Graphomania refers to an obsessive impulse to write. When used in a specifically psychiatric context, it labels a morbid mental condition which results in writing rambling and confused statements, often degenerating into a meaningless succession of words or even nonsense and called then graphorrhea.
Depression is a state of low mood and aversion to activity that can affect a person’s thoughts, behavior, feelings and sense of well-being.People with a depressed mood can feel sad, anxious, empty, hopeless, helpless, worthless, guilty, irritable, angry, ashamed or restless. They may lose interest in activities that were once pleasurable, experience loss of appetite or overeating, have problems concentrating, remembering details or making decisions, experience relationship difficulties and may contemplate, attempt or commit suicide. Insomnia, excessive sleeping, fatigue, aches, pains, digestive problems or reduced energy may also be present.
Dysgraphia is a deficiency in the ability to write, primarily handwriting, but also coherence. Dysgraphia is a transcription disability, meaning that it is a writing disorder associated with impaired handwriting, orthographic coding (orthography, the storing process of written words and processing the letters in those words), and finger sequencing (the movement of muscles required to write). It often overlaps with other learning disabilities such as speech impairment, attention deficit disorder, or developmental coordination disorder.
Insomnia is a sleep disorder where people have trouble sleeping. They may have difficulty falling asleep, or staying asleep as long as desired. Insomnia is typically followed by daytime sleepiness, low energy, irritability, and a depressed mood. It may result in an increased risk of motor vehicle collisions, as well as problems focusing and learning. Insomnia can be short term, lasting for days or weeks, or long term, lasting more than a month.
- Advertisement 2-
Bulimia nervosa, also known as simply bulimia, is an eating disorder characterized by binge eating followed by purging. Binge eating refers to eating a large amount of food in a short amount of time. Purging refers to the attempts to get rid of the food consumed. This may be done by vomiting or taking laxatives. Other efforts to lose weight may include the use of diuretics, stimulants, water fasting, or excessive exercise. Most people with bulimia are at a normal weight. The forcing of vomiting may result in thickened skin on the knuckles and breakdown of the teeth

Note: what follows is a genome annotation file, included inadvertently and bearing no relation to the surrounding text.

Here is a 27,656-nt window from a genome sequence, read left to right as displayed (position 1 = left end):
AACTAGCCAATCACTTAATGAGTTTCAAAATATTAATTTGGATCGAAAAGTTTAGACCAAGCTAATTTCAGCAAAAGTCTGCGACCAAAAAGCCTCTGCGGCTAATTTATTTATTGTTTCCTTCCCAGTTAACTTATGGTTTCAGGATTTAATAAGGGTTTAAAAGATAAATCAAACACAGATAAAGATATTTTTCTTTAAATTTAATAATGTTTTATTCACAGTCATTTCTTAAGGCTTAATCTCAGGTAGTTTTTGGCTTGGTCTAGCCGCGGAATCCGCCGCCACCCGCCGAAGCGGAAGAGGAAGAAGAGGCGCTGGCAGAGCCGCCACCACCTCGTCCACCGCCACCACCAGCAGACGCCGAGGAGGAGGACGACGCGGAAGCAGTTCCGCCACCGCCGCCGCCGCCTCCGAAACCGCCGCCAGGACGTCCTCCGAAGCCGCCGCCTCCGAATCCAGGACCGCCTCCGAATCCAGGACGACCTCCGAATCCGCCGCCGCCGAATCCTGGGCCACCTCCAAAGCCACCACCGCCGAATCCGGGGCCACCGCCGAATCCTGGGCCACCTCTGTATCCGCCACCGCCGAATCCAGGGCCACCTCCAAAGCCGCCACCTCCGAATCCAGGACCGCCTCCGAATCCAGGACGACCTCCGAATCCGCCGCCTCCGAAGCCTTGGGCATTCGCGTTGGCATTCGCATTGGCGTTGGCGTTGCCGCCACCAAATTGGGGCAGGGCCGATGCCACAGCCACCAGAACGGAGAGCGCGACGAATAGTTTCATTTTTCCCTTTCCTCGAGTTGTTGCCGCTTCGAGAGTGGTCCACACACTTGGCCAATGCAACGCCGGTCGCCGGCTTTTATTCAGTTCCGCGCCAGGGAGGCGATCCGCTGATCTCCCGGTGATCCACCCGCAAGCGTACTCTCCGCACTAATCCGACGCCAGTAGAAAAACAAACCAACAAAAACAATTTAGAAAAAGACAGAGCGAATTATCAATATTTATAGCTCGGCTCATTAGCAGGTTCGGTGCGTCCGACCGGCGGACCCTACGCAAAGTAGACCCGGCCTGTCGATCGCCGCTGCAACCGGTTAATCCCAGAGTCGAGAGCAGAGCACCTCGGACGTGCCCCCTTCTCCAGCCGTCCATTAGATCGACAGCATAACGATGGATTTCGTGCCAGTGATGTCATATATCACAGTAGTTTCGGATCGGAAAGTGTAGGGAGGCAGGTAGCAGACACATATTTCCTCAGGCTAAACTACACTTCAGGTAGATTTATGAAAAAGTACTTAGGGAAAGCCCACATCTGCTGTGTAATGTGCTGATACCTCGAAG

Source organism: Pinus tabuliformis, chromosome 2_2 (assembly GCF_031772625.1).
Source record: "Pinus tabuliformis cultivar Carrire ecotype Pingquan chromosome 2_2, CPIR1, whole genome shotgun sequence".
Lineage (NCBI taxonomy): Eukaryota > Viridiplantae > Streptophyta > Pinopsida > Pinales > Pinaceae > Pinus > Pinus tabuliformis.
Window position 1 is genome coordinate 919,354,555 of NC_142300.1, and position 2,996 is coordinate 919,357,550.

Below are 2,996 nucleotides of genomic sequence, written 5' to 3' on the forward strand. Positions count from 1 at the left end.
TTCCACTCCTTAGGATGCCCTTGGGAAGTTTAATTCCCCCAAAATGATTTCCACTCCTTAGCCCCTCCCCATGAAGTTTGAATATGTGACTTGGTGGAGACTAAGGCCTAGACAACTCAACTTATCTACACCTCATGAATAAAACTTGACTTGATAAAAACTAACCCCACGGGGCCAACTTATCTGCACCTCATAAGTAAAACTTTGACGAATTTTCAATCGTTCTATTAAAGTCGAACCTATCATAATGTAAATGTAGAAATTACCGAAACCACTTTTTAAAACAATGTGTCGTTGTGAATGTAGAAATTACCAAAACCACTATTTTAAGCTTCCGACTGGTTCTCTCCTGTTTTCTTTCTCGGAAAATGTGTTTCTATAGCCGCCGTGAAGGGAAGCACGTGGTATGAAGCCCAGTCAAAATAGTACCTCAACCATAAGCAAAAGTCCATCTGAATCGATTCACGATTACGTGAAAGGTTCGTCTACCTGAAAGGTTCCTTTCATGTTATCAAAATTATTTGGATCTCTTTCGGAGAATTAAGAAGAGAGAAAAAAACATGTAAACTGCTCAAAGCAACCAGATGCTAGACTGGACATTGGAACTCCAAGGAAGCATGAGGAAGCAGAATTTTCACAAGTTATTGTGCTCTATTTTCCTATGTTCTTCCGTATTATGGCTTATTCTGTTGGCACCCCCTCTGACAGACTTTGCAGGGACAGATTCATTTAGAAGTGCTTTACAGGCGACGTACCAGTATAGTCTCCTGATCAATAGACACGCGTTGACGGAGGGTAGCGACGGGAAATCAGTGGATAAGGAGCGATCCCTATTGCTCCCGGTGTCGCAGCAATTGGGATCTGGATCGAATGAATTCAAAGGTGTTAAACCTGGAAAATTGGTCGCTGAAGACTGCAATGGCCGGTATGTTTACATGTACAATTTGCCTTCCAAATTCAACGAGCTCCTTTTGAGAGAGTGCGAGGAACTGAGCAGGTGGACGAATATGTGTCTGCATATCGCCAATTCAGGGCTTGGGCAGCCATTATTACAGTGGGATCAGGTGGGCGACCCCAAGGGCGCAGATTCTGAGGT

Anorexia nervosa, often referred to simply as anorexia, is an eating disorder characterized by a low weight, fear of gaining weight, a strong desire to be thin, and food restriction. Many people with anorexia see themselves as overweight even though they are in fact underweight. If asked they usually deny they have a problem with low weight. Often they weigh themselves frequently, eat only small amounts, and only eat certain foods. Some will exercise excessively, force themselves to vomit, or use laxatives to produce weight loss.
A phobia is a type of anxiety disorder, defined by a persistent fear of an object or situation. The phobia typically results in a rapid onset of fear and is present for more than six months. The affected person will go to great lengths to avoid the situation or object, typically to a degree greater than the actual danger posed. If the feared object or situation cannot be avoided, the affected person will have significant distress.
15. Parkinson’s Disease
Parkinson’s disease (PD) is a long term disorder of the central nervous system that mainly affects the motor system. Early in the disease, the most obvious are shaking, rigidity, slowness of movement, and difficulty with walking. Thinking and behavioral problems may also occur. Dementia becomes common in the advanced stages of the disease. Depression and anxiety are also common occurring in more than a third of people with PD. Other symptoms include sensory, sleep, and emotional problems.
Addiction is a medical condition characterized by compulsive engagement in rewarding stimuli, despite adverse consequences. The two properties that characterize all addictive stimuli are that they are reinforcing (i.e., they increase the likelihood that a person will seek repeated exposure to them) and intrinsically rewarding (i.e., perceived as being positive or desirable)
17. Narcissistic Personality Disorder
Narcissistic personality disorder (NPD) is a long-term pattern of abnormal behavior characterized by exaggerated feelings of self-importance, an excessive need for admiration, and a lack of understanding of others’ feelings. People affected by it often spend a lot of time thinking about achieving power or success, or about their appearance. They often take advantage of the people around them.
Cynthia Evans is an intuitive spiritual blogger, enlightening and empowering people with her blogs on spirituality, energy work, self-love, spiritual wellness, healing, mindfulness, self-development and so on. She enjoys helping people to achieve their greatest dreams and ambitions by sharing valuable tips based on personal experiences.